So if you want to improve or maintain muscle mass you should choose resistance training in combination with a balanced diet. Added proteins seem to be important but, like I said, the exact amount and timing should be further examined.”

She gives the following practical guidelines:

  • Try to be physically active for at least 30 minutes every day
  • Do bone- and muscle strengthening exercises (resistance training) twice a week, for example with gymnastic bands
  • Increase your daily activities (such as cycling, climbing stairs or walking)
  • Follow a balanced diet according to official recommendations
  • Avoid crash diets, they usually cause you to lose muscle
  • Contact a nutrition expert (dietitian) to look at your protein requirements and how you can reach them in a healthy and sustainable way


Knowledge is not the problem

Eglseer stresses out that knowledge is not the main problem, adherence is. “Most people are well aware of their problem and know the importance of a healthy weight and enough exercise and , in general, how to address it. They usually start off highly motivated, but that tends to fade away quickly. Adherence is very difficult. Therefore support is needed, at least in the beginning, preferably with the guidance of a physiotherapist and dietitian. They can give specific and personalized advice on how to prevent or cure sarcopenic obesity. But also the support by peers (through group sessions ) and family and friends can be helpful to stimulate people to maintain healthy behavior. In addition, with the SO-NUTS-project we will use an online intervention, in the expectation that the application can be a good addition in the support of persons and will therefore stimulate the adherence even more.”

Within the SO-NUTS-project the findings of Eglseer’s research will be used in a pilot study, in which she will participate. A specially developed app, with practical advises and digital guidance to prevent sarcopenic obesity, will be tested in the designated group of people in the retirement age.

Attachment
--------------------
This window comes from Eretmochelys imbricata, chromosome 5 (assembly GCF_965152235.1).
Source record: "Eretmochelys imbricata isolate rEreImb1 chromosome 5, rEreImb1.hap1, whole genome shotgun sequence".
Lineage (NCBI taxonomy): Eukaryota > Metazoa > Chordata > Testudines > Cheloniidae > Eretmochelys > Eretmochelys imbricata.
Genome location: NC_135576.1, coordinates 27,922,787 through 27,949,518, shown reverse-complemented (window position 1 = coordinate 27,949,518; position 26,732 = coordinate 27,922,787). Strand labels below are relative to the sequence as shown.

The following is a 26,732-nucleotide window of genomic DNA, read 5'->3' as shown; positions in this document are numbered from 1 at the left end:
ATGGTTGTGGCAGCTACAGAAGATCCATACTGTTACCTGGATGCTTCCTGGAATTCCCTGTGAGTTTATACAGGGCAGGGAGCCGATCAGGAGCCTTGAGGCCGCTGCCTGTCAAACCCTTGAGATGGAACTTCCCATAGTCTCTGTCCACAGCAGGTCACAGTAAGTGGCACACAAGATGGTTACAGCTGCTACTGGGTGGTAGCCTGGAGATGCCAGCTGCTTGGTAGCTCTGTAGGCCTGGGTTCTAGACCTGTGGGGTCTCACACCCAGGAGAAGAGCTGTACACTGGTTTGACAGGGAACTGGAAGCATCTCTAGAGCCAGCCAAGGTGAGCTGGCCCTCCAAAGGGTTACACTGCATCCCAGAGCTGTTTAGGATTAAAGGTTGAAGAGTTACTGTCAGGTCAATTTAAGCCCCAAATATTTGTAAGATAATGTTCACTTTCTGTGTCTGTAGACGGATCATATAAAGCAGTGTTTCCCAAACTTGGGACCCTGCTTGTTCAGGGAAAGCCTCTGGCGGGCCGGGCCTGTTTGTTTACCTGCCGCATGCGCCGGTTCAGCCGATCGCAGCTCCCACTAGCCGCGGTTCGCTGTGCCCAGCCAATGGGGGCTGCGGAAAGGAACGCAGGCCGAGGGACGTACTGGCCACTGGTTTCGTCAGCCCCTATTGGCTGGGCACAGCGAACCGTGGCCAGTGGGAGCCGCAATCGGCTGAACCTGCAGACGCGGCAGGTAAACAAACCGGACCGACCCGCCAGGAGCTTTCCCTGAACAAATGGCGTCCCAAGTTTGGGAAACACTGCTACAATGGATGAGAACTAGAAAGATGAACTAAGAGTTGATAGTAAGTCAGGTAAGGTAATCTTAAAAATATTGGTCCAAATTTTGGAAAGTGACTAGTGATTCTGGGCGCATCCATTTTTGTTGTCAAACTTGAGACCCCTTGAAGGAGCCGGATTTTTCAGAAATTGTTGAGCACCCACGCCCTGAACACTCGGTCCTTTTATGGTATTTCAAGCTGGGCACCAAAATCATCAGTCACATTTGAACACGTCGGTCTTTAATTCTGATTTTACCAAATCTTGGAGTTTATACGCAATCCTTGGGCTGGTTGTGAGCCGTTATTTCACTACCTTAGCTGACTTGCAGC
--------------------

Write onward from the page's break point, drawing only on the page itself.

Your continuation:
Further research

Eglseer adds: “Our systematic reviews show that there are only few intervention studies available that have a high scientific quality. We therefore recommend to conduct further high-quality intervention studies to evaluate the effectiveness of nutrition and exercise interventions for the prevention and treatment of sarcopenic obesity. The results of the SO-NUTS-app-pilotstudy will be unique contribution to achieve this goal!

The SO-NUTS project

SO-NUTS (Sarcopenic Obesity NUTrition Seniors) is funded by JPI HDHL and received funding from the European Union’s Horizon 2020 research and innovation programme under the ERA-NET Cofund action N° 727565. The project is targeted at people in and around retirement, who are at high risk to get sarcopenic obesity. SO-NUTS aims to provide essential insights for the development of innovative strategies to prevent sarcopenic obesity. Within the project, an app will be developed to help persons around retirement age to lose weight and simultaneously preserve muscle mass.